IT-related issues cause employees to lose more than two weeks of work time annually, study finds

Survey says hiring top-notch tech staff, making help desk support a priority will help reduce wasted hours

Posted March 30, 2016

Employees could be losing more than two work weeks each year, not on a tropical vacation, but trying to get their computer equipment to work.

According to a new survey of U.S. office workers by Robert Half Technology, professionals waste 22 minutes each day, on average, dealing with information technology (IT)-related issues. For someone who works five eight-hour days for 50 weeks of the year, that translates into a loss of more than 91 hours per year. Despite the time spent tackling tech glitches, 65 percent of employees rate their organization's IT infrastructure good or excellent.

Workers were asked, “How many minutes per day, on average, would you say you lose due to technology issues?” The mean response was 22 minutes.

Workers were also asked, “On a scale of one to five, with one being very poor and five being excellent, how would you rate your company's technology infrastructure (e.g., computers, network connectivity, intranet, and other equipment)?” Their responses:

5 – Excellent

27 %

4 – Good

38 %

3 – Neutral

23 %

2 – Poor

9 %

1 – Very poor

3 %

Robert Half Technology offers three strategies for IT managers to save employees time dealing with tech issues.

  1. Hire help desk superheroes. Bringing in top-notch IT staff can make all the difference in keeping your employees free from tech-related woes. Make sure your IT support team is up to date on best practices so they can relay that knowledge to the rest of the company to ensure maximum efficiency.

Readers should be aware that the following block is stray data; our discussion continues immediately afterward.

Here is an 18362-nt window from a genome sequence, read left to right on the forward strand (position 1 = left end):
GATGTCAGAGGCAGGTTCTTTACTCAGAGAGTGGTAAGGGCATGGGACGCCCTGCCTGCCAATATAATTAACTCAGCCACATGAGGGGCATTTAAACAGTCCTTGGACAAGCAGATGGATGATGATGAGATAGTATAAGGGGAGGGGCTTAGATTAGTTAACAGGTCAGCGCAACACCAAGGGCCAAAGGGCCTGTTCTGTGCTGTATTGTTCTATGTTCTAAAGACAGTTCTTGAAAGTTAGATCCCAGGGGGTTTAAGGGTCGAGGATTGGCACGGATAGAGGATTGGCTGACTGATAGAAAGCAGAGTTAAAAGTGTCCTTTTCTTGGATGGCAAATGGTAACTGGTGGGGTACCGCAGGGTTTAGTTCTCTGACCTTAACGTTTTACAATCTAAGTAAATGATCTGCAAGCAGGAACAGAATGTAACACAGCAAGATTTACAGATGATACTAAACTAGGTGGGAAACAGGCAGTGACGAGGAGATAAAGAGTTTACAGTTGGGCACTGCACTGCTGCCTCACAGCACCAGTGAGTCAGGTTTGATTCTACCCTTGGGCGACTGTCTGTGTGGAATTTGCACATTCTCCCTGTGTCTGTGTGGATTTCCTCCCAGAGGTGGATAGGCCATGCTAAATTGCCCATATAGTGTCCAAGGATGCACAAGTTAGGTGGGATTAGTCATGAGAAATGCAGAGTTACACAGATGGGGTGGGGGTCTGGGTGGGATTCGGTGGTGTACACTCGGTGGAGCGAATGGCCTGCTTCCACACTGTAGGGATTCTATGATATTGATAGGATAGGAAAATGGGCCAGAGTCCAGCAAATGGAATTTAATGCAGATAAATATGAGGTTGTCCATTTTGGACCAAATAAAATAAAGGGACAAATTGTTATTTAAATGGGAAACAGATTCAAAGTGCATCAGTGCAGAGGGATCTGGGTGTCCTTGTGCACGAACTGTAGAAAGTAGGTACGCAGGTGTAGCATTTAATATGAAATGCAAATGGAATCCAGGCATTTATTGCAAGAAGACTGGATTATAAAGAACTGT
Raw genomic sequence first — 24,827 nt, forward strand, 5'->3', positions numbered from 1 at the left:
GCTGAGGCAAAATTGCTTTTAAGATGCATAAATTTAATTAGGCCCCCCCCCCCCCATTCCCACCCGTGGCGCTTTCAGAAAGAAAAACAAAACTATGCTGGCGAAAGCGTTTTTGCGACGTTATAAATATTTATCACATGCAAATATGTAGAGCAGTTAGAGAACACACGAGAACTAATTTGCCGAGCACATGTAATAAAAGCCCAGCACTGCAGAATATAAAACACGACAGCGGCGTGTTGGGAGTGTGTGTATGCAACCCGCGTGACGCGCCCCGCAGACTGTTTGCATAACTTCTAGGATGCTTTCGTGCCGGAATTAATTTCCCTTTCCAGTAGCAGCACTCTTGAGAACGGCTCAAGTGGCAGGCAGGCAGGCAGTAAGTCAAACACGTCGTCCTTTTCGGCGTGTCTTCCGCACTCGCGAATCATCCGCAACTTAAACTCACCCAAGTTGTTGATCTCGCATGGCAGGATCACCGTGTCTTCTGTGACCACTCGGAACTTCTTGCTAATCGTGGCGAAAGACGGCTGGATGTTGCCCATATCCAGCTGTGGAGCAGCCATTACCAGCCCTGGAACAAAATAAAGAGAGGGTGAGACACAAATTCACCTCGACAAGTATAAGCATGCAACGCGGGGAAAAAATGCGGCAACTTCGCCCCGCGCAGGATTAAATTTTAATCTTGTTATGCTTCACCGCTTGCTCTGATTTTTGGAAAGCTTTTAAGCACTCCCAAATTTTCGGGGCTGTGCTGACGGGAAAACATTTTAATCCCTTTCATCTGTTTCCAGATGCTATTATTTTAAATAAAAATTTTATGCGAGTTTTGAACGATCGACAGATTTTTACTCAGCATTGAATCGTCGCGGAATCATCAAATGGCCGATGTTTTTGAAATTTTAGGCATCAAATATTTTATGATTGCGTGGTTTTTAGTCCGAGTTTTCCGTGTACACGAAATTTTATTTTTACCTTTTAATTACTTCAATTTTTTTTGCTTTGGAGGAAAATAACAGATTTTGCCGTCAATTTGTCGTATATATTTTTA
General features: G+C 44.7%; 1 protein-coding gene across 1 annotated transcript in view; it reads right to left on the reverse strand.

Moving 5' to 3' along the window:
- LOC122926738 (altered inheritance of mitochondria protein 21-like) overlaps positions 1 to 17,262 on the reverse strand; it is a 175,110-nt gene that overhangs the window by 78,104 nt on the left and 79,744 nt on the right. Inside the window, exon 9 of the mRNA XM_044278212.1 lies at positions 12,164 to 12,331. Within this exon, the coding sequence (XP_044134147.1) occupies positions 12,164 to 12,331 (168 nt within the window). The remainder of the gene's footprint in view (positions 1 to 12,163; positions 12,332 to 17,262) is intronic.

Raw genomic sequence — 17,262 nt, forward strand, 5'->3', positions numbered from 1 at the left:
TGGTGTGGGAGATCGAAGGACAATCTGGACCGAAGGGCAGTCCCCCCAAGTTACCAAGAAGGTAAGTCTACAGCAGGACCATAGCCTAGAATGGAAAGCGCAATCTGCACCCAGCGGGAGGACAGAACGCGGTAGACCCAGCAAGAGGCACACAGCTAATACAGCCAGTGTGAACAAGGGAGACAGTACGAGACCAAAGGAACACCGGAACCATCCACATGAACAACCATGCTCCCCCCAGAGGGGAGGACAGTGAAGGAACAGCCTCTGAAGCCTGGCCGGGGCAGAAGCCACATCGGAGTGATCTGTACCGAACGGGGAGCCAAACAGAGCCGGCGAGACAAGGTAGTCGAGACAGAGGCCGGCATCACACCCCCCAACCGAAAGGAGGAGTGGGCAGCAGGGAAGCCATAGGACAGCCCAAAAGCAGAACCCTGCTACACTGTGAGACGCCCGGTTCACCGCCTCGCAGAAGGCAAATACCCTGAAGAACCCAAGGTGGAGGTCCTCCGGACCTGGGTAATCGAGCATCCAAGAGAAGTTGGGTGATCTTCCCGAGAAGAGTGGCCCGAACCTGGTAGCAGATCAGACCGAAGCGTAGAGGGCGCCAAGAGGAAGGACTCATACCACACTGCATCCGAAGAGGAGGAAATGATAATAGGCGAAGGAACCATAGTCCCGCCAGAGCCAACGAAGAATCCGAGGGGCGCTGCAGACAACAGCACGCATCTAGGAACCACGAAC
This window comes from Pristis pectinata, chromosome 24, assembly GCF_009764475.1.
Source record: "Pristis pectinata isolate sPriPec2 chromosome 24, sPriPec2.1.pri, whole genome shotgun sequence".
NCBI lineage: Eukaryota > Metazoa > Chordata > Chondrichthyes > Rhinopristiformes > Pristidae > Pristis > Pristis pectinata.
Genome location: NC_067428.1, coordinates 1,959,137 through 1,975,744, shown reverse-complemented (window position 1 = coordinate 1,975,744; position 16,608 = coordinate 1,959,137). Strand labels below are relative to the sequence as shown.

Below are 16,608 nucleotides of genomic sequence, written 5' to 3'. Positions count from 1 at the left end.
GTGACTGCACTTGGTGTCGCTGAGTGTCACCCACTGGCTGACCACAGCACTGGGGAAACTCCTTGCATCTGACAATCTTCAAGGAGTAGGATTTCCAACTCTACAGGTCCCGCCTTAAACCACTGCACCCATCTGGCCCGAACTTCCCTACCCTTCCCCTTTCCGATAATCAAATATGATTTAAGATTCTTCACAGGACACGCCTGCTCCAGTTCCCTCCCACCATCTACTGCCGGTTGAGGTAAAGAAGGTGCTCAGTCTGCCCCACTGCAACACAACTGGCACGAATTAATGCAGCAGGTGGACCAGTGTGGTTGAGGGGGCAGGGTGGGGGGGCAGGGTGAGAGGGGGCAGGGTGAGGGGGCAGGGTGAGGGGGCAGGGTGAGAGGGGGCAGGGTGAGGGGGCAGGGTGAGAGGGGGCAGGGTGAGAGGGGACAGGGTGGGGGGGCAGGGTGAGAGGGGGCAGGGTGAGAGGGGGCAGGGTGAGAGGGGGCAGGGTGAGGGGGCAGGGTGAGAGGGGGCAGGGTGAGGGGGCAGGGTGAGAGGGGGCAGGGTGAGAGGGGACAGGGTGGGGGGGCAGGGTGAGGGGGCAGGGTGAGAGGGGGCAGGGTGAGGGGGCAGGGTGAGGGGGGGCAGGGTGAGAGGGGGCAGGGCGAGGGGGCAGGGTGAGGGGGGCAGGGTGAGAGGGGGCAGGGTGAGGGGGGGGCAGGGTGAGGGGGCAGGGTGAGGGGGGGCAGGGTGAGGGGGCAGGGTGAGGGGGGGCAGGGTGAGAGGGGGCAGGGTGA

2. Communicate proactively. Make sure employees are set up with the right technology from day one and they know who to call when they run into trouble. Encourage help desk professionals to not only fix problems but also share best practices with those they are assisting to prevent repeat issues.
  3. Anticipate the need for additional support. Make help desk support a priority, especially during upgrades or implementations, when there may be a learning curve for users. Consider bringing in help desk consultants to augment your core team during busy times.

The survey was developed by Robert Half Technology and conducted by an independent research firm. It includes responses from more than 300 U.S. workers 18 years or older and employed in office environments.


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